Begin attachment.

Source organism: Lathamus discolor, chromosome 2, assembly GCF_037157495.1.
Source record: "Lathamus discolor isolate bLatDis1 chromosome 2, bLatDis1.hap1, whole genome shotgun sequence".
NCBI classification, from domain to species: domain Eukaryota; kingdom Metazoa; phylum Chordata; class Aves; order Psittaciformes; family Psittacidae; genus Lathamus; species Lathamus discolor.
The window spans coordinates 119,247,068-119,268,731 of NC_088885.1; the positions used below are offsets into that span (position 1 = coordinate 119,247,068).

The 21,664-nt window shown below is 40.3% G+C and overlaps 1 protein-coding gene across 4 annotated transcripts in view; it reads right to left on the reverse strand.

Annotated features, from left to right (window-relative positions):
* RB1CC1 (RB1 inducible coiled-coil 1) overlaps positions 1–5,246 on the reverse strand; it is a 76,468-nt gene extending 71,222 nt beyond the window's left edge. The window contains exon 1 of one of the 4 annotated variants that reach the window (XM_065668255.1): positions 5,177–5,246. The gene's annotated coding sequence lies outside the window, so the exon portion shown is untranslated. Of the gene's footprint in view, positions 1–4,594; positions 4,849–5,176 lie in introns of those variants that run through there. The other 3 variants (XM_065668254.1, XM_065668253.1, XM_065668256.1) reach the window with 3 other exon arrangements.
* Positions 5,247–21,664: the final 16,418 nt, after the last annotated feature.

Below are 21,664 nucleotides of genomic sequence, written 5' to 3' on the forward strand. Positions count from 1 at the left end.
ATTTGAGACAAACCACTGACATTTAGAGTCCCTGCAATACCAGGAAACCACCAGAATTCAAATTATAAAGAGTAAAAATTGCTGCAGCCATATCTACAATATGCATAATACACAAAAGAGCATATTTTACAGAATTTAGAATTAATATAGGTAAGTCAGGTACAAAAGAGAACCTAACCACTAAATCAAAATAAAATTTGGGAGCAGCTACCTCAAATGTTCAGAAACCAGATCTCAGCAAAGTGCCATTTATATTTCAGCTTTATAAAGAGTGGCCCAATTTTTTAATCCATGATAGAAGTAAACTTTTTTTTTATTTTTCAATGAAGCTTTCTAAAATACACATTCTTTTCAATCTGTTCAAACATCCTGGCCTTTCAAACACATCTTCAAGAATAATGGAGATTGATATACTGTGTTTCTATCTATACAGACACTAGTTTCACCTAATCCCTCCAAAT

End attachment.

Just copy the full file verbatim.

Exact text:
Source organism: Lathamus discolor, chromosome 2, assembly GCF_037157495.1.
Source record: "Lathamus discolor isolate bLatDis1 chromosome 2, bLatDis1.hap1, whole genome shotgun sequence".
NCBI classification, from domain to species: domain Eukaryota; kingdom Metazoa; phylum Chordata; class Aves; order Psittaciformes; family Psittacidae; genus Lathamus; species Lathamus discolor.
The window spans coordinates 119,247,068-119,268,731 of NC_088885.1; the positions used below are offsets into that span (position 1 = coordinate 119,247,068).

The 21,664-nt window shown below is 40.3% G+C and overlaps 1 protein-coding gene across 4 annotated transcripts in view; it reads right to left on the reverse strand.

Annotated features, from left to right (window-relative positions):
* RB1CC1 (RB1 inducible coiled-coil 1) overlaps positions 1–5,246 on the reverse strand; it is a 76,468-nt gene extending 71,222 nt beyond the window's left edge. The window contains exon 1 of one of the 4 annotated variants that reach the window (XM_065668255.1): positions 5,177–5,246. The gene's annotated coding sequence lies outside the window, so the exon portion shown is untranslated. Of the gene's footprint in view, positions 1–4,594; positions 4,849–5,176 lie in introns of those variants that run through there. The other 3 variants (XM_065668254.1, XM_065668253.1, XM_065668256.1) reach the window with 3 other exon arrangements.
* Positions 5,247–21,664: the final 16,418 nt, after the last annotated feature.

Below are 21,664 nucleotides of genomic sequence, written 5' to 3' on the forward strand. Positions count from 1 at the left end.
ATTTGAGACAAACCACTGACATTTAGAGTCCCTGCAATACCAGGAAACCACCAGAATTCAAATTATAAAGAGTAAAAATTGCTGCAGCCATATCTACAATATGCATAATACACAAAAGAGCATATTTTACAGAATTTAGAATTAATATAGGTAAGTCAGGTACAAAAGAGAACCTAACCACTAAATCAAAATAAAATTTGGGAGCAGCTACCTCAAATGTTCAGAAACCAGATCTCAGCAAAGTGCCATTTATATTTCAGCTTTATAAAGAGTGGCCCAATTTTTTAATCCATGATAGAAGTAAACTTTTTTTTTATTTTTCAATGAAGCTTTCTAAAATACACATTCTTTTCAATCTGTTCAAACATCCTGGCCTTTCAAACACATCTTCAAGAATAATGGAGATTGATATACTGTGTTTCTATCTATACAGACACTAGTTTCACCTAATCCCTCCAAAT